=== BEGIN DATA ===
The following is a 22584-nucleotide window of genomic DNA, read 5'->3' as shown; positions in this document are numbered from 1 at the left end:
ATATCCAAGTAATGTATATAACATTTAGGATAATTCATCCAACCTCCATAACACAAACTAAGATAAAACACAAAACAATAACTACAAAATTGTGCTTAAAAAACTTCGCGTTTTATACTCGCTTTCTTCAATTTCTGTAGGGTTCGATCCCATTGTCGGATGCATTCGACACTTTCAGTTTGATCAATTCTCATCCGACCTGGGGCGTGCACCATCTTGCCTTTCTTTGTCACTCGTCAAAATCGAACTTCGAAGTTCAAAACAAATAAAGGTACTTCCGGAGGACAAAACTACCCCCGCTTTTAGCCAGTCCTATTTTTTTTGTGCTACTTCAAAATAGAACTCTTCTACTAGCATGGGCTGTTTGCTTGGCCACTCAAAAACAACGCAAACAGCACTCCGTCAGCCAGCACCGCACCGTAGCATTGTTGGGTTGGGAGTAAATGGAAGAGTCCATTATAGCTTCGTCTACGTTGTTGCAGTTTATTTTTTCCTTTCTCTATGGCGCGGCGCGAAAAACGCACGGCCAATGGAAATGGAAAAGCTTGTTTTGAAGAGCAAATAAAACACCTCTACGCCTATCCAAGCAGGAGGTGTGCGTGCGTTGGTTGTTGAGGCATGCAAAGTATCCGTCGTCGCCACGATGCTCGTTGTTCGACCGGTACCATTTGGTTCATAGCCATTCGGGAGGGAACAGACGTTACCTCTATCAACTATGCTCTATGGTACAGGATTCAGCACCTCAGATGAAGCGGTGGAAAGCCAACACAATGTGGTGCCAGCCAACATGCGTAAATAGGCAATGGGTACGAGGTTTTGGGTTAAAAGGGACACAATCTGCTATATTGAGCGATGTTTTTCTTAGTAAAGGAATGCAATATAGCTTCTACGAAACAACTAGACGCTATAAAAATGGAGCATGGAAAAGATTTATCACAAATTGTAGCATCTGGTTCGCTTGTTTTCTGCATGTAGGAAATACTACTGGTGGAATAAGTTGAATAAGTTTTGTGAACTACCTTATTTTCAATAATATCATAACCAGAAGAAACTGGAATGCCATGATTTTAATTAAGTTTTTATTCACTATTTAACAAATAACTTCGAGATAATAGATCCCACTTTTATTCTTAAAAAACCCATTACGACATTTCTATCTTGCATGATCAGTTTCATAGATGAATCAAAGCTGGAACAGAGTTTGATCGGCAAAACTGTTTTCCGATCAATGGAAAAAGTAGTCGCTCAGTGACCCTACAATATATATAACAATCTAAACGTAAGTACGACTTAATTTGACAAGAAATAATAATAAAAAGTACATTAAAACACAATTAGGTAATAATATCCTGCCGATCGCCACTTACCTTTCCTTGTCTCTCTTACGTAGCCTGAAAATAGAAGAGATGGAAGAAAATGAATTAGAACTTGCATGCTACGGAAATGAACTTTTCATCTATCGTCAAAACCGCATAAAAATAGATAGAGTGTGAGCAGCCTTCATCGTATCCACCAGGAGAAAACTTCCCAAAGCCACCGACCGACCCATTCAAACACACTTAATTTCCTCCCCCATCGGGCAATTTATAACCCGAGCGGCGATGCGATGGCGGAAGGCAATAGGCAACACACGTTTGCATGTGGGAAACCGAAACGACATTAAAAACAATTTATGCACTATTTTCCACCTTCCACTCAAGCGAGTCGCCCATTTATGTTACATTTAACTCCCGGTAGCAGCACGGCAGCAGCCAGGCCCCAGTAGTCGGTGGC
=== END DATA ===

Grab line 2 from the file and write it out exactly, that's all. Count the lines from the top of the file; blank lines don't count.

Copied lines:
ATATCCAAGTAATGTATATAACATTTAGGATAATTCATCCAACCTCCATAACACAAACTAAGATAAAACACAAAACAATAACTACAAAATTGTGCTTAAAAAACTTCGCGTTTTATACTCGCTTTCTTCAATTTCTGTAGGGTTCGATCCCATTGTCGGATGCATTCGACACTTTCAGTTTGATCAATTCTCATCCGACCTGGGGCGTGCACCATCTTGCCTTTCTTTGTCACTCGTCAAAATCGAACTTCGAAGTTCAAAACAAATAAAGGTACTTCCGGAGGACAAAACTACCCCCGCTTTTAGCCAGTCCTATTTTTTTTGTGCTACTTCAAAATAGAACTCTTCTACTAGCATGGGCTGTTTGCTTGGCCACTCAAAAACAACGCAAACAGCACTCCGTCAGCCAGCACCGCACCGTAGCATTGTTGGGTTGGGAGTAAATGGAAGAGTCCATTATAGCTTCGTCTACGTTGTTGCAGTTTATTTTTTCCTTTCTCTATGGCGCGGCGCGAAAAACGCACGGCCAATGGAAATGGAAAAGCTTGTTTTGAAGAGCAAATAAAACACCTCTACGCCTATCCAAGCAGGAGGTGTGCGTGCGTTGGTTGTTGAGGCATGCAAAGTATCCGTCGTCGCCACGATGCTCGTTGTTCGACCGGTACCATTTGGTTCATAGCCATTCGGGAGGGAACAGACGTTACCTCTATCAACTATGCTCTATGGTACAGGATTCAGCACCTCAGATGAAGCGGTGGAAAGCCAACACAATGTGGTGCCAGCCAACATGCGTAAATAGGCAATGGGTACGAGGTTTTGGGTTAAAAGGGACACAATCTGCTATATTGAGCGATGTTTTTCTTAGTAAAGGAATGCAATATAGCTTCTACGAAACAACTAGACGCTATAAAAATGGAGCATGGAAAAGATTTATCACAAATTGTAGCATCTGGTTCGCTTGTTTTCTGCATGTAGGAAATACTACTGGTGGAATAAGTTGAATAAGTTTTGTGAACTACCTTATTTTCAATAATATCATAACCAGAAGAAACTGGAATGCCATGATTTTAATTAAGTTTTTATTCACTATTTAACAAATAACTTCGAGATAATAGATCCCACTTTTATTCTTAAAAAACCCATTACGACATTTCTATCTTGCATGATCAGTTTCATAGATGAATCAAAGCTGGAACAGAGTTTGATCGGCAAAACTGTTTTCCGATCAATGGAAAAAGTAGTCGCTCAGTGACCCTACAATATATATAACAATCTAAACGTAAGTACGACTTAATTTGACAAGAAATAATAATAAAAAGTACATTAAAACACAATTAGGTAATAATATCCTGCCGATCGCCACTTACCTTTCCTTGTCTCTCTTACGTAGCCTGAAAATAGAAGAGATGGAAGAAAATGAATTAGAACTTGCATGCTACGGAAATGAACTTTTCATCTATCGTCAAAACCGCATAAAAATAGATAGAGTGTGAGCAGCCTTCATCGTATCCACCAGGAGAAAACTTCCCAAAGCCACCGACCGACCCATTCAAACACACTTAATTTCCTCCCCCATCGGGCAATTTATAACCCGAGCGGCGATGCGATGGCGGAAGGCAATAGGCAACACACGTTTGCATGTGGGAAACCGAAACGACATTAAAAACAATTTATGCACTATTTTCCACCTTCCACTCAAGCGAGTCGCCCATTTATGTTACATTTAACTCCCGGTAGCAGCACGGCAGCAGCCAGGCCCCAGTAGTCGGTGGC